Bergonzi sings an emotional farewell to American audiences

April 20, 1994|By Kenneth Meltzer | Kenneth Meltzer,Special to The Sun

Carlo Bergonzi, the greatest Verdi tenor of the postwar generation, brought his illustrious North American career to a graceful and emotional conclusion Sunday night at New York's Carnegie Hall with his farewell recital. A capacity audience was in attendance to pay tribute to an artist who has been a paragon of Italian style, musicianship and passion for more than 40 years.

Like all great artists who have enjoyed long, successful careers, Mr. Bergonzi has always been the most acute judge of his vocal strengths and limitations. He will turn 70 in a few months, and the voice has certainly lost a good bit of its freedom and sweetness in the upper register. But the tenor's still warm and beautiful middle range easily filled the vast expanses of Carnegie Hall and the incomparable artistry has, if anything, improved over the years. This was one of those rare vocal farewell concerts in which the audience didn't need to rely on memories for its musical fulfillment.

Of course the music of Mr Bergonzi's compatriot, Giuseppe Verdi, was prominent, with three songs as well as arias from "I Masnadieri," "Aroldo" and "Luisa Miller," all sung with textbook purity of line, vigorous attack and extraordinary breath control.

While the song literature of Verdi, Bellini and Donizetti (not to mention Tosti, Bixio, di Capua and de Curtis) may not be the artistic equals of the great lieder of Schubert and Schumann, one would be hard-pressed to advance that argument in the face of Mr. Bergonzi's committed delivery. The magically executed soft conclusion to Bellini's "Ma rendi pur contento" encapsulated in seconds the greatness of Mr. Bergonzi's artistry.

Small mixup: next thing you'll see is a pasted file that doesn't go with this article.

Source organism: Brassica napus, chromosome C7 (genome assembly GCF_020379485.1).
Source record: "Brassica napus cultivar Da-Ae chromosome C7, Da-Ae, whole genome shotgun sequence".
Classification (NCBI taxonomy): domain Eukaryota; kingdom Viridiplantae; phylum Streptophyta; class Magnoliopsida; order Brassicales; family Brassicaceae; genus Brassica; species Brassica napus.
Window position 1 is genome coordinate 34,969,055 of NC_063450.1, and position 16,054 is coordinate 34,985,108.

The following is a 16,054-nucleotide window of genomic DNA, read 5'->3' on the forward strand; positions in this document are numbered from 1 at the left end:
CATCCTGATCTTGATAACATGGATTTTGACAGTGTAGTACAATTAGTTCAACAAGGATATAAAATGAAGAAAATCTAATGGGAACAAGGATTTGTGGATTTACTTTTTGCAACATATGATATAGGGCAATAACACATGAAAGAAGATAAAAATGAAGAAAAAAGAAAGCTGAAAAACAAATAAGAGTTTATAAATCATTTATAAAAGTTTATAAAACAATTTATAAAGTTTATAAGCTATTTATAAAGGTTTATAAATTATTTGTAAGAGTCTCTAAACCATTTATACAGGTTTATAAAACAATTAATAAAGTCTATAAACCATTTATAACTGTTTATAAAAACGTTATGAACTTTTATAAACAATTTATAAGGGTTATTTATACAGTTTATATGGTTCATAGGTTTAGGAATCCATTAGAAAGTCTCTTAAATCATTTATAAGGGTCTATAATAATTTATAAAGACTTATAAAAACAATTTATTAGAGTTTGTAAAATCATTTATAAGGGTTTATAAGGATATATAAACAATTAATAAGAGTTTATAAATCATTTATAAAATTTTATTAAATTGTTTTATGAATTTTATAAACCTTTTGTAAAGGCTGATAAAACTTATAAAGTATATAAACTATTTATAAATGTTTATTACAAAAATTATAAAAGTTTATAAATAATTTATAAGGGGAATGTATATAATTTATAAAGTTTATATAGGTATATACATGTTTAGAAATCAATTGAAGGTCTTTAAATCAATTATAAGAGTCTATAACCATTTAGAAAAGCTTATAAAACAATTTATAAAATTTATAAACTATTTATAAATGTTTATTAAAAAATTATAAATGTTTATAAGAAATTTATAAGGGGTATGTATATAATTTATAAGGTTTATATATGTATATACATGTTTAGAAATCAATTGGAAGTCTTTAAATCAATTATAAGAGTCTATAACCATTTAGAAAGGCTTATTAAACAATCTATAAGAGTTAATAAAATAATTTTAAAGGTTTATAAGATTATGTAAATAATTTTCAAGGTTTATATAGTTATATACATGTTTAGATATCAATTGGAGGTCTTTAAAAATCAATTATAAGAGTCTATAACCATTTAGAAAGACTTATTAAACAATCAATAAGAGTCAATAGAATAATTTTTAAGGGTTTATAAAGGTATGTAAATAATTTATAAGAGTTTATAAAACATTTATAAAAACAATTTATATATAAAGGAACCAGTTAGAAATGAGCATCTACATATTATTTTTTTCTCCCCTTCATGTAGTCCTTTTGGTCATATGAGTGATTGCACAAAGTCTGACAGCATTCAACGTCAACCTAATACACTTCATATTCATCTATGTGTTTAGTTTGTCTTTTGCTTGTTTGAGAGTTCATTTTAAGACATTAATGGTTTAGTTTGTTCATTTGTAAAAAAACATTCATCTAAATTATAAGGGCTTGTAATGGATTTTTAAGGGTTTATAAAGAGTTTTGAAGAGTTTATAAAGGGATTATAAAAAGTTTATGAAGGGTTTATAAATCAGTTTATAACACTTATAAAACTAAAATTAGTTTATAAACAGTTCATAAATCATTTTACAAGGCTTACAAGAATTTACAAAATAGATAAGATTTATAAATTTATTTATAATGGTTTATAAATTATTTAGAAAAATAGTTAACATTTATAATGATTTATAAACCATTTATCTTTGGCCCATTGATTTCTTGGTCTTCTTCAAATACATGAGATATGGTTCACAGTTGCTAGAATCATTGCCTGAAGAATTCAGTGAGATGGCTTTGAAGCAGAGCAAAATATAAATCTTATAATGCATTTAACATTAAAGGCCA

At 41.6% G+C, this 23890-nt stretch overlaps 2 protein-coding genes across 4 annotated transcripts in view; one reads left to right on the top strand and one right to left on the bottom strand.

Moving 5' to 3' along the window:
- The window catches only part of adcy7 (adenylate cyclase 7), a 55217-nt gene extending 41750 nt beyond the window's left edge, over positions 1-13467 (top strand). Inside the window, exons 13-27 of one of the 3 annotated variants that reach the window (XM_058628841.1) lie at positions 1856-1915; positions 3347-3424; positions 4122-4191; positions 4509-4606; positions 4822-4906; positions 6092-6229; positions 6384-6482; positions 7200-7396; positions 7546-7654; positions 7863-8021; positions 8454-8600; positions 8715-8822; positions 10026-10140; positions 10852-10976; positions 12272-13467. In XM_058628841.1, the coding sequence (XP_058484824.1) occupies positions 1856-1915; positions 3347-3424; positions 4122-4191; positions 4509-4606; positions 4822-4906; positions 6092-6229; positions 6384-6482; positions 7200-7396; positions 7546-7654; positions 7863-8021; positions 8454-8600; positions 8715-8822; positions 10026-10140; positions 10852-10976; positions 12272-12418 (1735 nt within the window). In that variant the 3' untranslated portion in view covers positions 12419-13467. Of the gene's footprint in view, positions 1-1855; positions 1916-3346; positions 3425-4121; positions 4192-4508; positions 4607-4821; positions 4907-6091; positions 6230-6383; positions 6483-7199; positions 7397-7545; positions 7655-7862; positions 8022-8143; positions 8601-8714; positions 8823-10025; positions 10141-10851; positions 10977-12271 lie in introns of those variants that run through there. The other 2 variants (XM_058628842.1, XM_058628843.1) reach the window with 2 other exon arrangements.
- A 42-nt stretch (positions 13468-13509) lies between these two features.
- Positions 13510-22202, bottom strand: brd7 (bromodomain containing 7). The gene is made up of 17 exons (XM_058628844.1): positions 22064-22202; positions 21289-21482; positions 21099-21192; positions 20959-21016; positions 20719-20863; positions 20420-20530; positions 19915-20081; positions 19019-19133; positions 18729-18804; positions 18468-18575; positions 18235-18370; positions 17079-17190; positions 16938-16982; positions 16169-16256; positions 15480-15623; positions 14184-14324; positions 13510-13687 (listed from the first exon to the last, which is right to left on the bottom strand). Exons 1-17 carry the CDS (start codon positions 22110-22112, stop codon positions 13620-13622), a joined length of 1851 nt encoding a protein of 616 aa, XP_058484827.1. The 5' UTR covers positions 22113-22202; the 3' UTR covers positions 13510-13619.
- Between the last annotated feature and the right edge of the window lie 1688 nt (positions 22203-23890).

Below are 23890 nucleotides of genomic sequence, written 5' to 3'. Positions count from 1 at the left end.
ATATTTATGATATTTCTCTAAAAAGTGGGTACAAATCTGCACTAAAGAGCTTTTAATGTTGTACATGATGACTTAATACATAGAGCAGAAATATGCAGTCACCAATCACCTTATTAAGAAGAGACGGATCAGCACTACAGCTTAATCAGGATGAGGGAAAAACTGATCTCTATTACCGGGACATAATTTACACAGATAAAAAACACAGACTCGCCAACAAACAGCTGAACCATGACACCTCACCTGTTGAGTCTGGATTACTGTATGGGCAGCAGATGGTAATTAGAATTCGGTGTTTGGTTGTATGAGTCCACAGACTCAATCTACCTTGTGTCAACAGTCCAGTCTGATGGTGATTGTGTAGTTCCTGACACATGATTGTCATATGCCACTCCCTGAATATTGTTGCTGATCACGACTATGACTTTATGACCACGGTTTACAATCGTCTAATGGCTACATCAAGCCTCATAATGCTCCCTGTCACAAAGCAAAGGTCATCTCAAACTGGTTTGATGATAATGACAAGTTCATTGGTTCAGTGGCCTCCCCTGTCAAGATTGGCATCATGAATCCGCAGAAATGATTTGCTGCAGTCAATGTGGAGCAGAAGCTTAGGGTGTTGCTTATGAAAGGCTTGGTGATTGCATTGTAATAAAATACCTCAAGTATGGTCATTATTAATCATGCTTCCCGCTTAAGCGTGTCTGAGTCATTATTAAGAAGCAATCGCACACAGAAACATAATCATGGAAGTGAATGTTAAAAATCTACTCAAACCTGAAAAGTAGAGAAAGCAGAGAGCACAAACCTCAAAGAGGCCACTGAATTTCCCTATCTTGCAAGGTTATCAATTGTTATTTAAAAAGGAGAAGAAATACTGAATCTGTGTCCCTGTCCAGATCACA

Despite the bittersweet nature of the proceedings, Mr. Bergonzi seemed to be having a grand time, cavorting with audience members seated on the stage and acknowledging salutations bellowed from therafters. His rendition of di Capua's "O Sole Mio" even included an extended Pavarotti-like trill, complete with semaphoric gesticulation. Throughout the evening, his still boundless love for singing radiated across the footlights.

Based upon the quality of Mr. Bergonzi's singing at Carnegie Hall, he still has much to offer. In the meanwhile, his signature encore, de Curtis' "Non ti scordar di me" ("Do not forget me"), will be taken to heart by all who care about great singing.

Baltimore Sun Articles
Please note the green-lined linked article text has been applied commercially without any involvement from our newsroom editors, reporters or any other editorial staff.